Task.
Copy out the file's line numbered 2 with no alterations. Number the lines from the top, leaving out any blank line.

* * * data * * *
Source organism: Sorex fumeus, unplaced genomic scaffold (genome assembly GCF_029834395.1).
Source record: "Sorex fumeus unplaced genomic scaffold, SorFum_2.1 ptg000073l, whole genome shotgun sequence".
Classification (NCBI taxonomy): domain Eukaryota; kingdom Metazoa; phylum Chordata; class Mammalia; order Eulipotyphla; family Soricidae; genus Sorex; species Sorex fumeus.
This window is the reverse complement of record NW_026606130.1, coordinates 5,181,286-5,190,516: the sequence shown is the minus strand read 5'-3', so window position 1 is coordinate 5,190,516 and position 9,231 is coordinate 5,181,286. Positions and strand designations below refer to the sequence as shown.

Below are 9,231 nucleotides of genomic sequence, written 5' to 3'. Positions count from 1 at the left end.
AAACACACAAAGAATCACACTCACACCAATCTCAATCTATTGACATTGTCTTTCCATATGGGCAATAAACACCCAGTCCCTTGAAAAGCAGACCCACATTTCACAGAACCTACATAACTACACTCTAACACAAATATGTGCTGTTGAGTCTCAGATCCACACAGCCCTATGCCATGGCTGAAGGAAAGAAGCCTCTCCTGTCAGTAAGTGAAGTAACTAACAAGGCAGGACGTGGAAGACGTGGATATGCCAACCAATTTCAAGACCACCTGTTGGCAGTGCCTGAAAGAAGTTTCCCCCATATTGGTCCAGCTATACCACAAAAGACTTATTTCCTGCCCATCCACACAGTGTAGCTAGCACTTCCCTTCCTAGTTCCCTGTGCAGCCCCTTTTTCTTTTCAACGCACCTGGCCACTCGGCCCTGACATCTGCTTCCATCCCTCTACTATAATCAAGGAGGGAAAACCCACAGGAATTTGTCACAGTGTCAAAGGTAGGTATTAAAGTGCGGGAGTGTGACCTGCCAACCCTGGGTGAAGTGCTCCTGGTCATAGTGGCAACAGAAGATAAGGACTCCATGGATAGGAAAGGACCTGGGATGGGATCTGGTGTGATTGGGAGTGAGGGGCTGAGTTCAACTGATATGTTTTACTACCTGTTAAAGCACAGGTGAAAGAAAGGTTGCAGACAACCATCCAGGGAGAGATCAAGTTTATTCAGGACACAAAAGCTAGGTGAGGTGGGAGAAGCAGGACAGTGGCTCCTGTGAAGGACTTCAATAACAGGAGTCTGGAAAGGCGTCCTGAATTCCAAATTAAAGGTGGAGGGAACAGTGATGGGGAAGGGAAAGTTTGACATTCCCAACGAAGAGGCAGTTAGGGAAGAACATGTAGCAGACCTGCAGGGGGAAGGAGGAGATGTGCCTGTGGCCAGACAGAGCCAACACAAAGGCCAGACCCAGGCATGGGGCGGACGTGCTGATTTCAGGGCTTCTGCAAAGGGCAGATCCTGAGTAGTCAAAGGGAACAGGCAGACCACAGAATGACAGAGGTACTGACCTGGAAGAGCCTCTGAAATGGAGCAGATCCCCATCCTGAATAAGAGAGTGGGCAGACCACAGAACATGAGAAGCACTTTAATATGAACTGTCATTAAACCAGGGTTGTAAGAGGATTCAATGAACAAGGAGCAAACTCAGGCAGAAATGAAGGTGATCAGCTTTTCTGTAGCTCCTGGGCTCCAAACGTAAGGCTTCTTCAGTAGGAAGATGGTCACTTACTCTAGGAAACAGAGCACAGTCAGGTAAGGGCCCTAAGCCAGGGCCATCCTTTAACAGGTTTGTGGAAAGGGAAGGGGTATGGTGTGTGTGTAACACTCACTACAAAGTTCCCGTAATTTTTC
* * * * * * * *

Source record: "Sorex fumeus unplaced genomic scaffold, SorFum_2.1 ptg000073l, whole genome shotgun sequence".